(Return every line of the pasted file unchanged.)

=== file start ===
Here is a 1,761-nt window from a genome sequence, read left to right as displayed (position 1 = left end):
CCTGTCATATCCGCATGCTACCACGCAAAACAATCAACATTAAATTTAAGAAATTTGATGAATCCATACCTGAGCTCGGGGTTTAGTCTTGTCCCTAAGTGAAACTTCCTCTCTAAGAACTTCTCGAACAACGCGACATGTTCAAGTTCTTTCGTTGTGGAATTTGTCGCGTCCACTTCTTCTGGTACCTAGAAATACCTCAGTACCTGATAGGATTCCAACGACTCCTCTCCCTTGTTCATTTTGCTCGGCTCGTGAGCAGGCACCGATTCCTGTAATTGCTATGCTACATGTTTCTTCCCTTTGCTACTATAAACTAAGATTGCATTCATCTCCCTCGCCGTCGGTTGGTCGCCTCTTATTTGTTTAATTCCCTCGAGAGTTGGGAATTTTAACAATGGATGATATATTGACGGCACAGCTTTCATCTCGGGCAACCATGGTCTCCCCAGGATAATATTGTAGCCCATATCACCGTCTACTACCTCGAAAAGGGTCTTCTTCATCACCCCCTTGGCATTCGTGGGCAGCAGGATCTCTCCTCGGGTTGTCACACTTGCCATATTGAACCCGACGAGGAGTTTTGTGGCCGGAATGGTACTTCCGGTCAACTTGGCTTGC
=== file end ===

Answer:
Here is a 1,761-nt window from a genome sequence, read left to right as displayed (position 1 = left end):
CCTGTCATATCCGCATGCTACCACGCAAAACAATCAACATTAAATTTAAGAAATTTGATGAATCCATACCTGAGCTCGGGGTTTAGTCTTGTCCCTAAGTGAAACTTCCTCTCTAAGAACTTCTCGAACAACGCGACATGTTCAAGTTCTTTCGTTGTGGAATTTGTCGCGTCCACTTCTTCTGGTACCTAGAAATACCTCAGTACCTGATAGGATTCCAACGACTCCTCTCCCTTGTTCATTTTGCTCGGCTCGTGAGCAGGCACCGATTCCTGTAATTGCTATGCTACATGTTTCTTCCCTTTGCTACTATAAACTAAGATTGCATTCATCTCCCTCGCCGTCGGTTGGTCGCCTCTTATTTGTTTAATTCCCTCGAGAGTTGGGAATTTTAACAATGGATGATATATTGACGGCACAGCTTTCATCTCGGGCAACCATGGTCTCCCCAGGATAATATTGTAGCCCATATCACCGTCTACTACCTCGAAAAGGGTCTTCTTCATCACCCCCTTGGCATTCGTGGGCAGCAGGATCTCTCCTCGGGTTGTCACACTTGCCATATTGAACCCGACGAGGAGTTTTGTGGCCGGAATGGTACTTCCGGTCAACTTGGCTTGC